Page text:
AT&T chides T-Mobile for 'misleading' 4G marketing on HSPA+
T-Mobile USA appears to be taking aim at its larger rivals on the 4G playground. The company has expanded its HSPA+ network in the Northeastern United States--and is now promoting the technology as providing "4G" speeds. By designating HSPA+ as a 4G technology, T-Mobile has caused some friction with its competitors, namely AT&T, which is also deploying HSPA+ throughout its network as a stepping stone to its 2011 deployment of LTE.
T-Mobile said its HSPA+ network now covers more than 30 million Americans and it plans to cover 100 major metropolitan areas--185 million people--by year-end. In a press release, the company said HSPA+ supports theoretical peak download speeds of 21 Mbps but noted that typical downlink and uplink speeds will vary based on a number of factors, including location, device, and overall traffic on the local wireless network at a given time.
"Our competitors are asking consumers to pay more for faster wireless service with limited coverage and very few capable devices," said Neville Ray, senior vice president of Engineering and Operations for T-Mobile, in a release. "In contrast, T-Mobile is already delivering 4G speeds today to customers and we continue to make major leaps in expanding our HSPA+ mobile broadband footprint."
But AT&T is not happy with T-Mobile's designation of HSPA+ as a 4G technology. "I think that companies need to be careful that they're not misleading customers by labeling HSPA+ as a 4G technology," said AT&T Mobility (NYSE:T) spokesman Seth Bloom. AT&T plans to cover fully 250 million people by the end of this year with HSPA+, and it will begin rolling out LTE network technology next year. Bloom said AT&T will call its HSPA+ upgrade just that: HSPA+. "We aren't labeling those technologies as 4G," he said. However, he added that AT&T will refer to LTE as a 4G network.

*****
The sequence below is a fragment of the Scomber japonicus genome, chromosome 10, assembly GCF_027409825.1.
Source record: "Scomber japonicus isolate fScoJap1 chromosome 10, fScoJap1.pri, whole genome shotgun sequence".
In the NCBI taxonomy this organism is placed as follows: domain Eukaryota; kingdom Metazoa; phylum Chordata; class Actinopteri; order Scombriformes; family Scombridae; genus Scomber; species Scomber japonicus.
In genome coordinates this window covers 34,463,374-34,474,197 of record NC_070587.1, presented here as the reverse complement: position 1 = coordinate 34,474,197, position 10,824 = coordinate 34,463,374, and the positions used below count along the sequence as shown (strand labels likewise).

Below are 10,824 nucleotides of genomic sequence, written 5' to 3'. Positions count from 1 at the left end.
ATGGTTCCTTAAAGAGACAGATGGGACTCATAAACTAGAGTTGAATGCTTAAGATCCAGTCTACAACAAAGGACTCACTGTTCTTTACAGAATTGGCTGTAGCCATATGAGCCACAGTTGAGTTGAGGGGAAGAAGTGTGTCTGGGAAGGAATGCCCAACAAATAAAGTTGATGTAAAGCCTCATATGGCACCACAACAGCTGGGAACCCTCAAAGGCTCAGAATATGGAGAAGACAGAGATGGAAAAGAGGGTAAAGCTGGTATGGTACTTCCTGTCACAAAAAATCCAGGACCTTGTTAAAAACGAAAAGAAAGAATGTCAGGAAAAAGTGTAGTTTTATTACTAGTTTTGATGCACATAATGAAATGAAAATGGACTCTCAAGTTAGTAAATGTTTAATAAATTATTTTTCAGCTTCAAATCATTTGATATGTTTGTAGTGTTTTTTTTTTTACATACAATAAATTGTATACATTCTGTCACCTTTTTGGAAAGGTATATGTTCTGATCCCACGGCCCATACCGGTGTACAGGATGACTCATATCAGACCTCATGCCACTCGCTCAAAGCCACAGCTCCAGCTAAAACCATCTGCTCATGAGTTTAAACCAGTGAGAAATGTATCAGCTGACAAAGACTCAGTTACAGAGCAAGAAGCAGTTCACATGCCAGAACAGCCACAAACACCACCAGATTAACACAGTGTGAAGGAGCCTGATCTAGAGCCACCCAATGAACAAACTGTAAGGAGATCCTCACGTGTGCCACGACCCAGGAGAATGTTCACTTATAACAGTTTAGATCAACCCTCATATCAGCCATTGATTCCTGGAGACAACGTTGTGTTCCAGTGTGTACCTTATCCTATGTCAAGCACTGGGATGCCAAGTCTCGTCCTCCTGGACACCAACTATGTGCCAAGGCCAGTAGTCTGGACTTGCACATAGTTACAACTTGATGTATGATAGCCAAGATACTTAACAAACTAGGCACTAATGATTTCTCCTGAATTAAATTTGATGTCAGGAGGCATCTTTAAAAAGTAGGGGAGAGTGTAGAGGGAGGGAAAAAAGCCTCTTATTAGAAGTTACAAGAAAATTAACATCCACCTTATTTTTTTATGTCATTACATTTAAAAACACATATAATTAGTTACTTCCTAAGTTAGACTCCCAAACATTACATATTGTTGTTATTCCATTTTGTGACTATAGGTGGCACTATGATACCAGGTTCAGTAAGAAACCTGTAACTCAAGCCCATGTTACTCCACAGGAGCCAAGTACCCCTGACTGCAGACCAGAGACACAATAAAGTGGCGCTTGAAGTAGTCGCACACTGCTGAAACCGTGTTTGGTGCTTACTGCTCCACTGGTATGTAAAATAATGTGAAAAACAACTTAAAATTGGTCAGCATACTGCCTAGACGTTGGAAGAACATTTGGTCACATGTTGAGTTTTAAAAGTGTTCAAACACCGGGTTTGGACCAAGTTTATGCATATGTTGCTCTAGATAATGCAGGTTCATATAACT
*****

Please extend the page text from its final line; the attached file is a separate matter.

While there is no universally accepted definition of "4G," T-Mobile's use of 4G in reference to HSPA+ appears to be a competitive response to AT&T, as well as Sprint Nextel (NASDAQ:S) and Verizon Wireless (NYSE:VZ). Sprint is using Clearwire's (NASDAQ:CLWR) WiMAX network and marketing its mobile broadband services as Sprint 4G. Likewise, Verizon is building an LTE network that it is trumpeting as 4G.
Unlike its competitors, T-Mobile has not said if, or when, it will upgrade its network from HSPA+ to LTE. Earlier this month the Financial Times reported that Deutsche Telekom was considering partnering with Harbinger Capital Partners to make its T-Mobile USA subsidiary a wholesale customer of Harbinger's proposed nationwide LTE network.
T-Mobile said the HSPA+ service is now available in the New York City metropolitan area, including New Jersey and Long Island, as well as Upstate New York (Albany, Buffalo, Rochester and Syracuse); Connecticut (Hartford, New Haven, Milford and Stamford); Providence, R.I.; Memphis, Tenn.; Las Vegas; Philadelphia and the Washington, D.C. suburbs. T-Mobile said the service will expand to Boston and Washington, D.C., in the coming weeks. The carrier said more than a dozen devices, including its myTouch 3G Slide and Garminfone smartphones, will be able to access its HSPA+ network.
And what about the backhaul necessary to support the promised speeds of HSPA+? "T-Mobile currently has fiber backhaul capacity for a majority of our high-speed sites in these new locations to support these very fast speeds," wrote a T-Mobile spokeswoman in response to questions from FierceWireless. "Over the next few weeks, we'll continue to put the necessary backhaul in place in these locations to complete the upgrade. T-Mobile expects to have fiber backhaul in place in more than 100 metropolitan areas by the end of the year."
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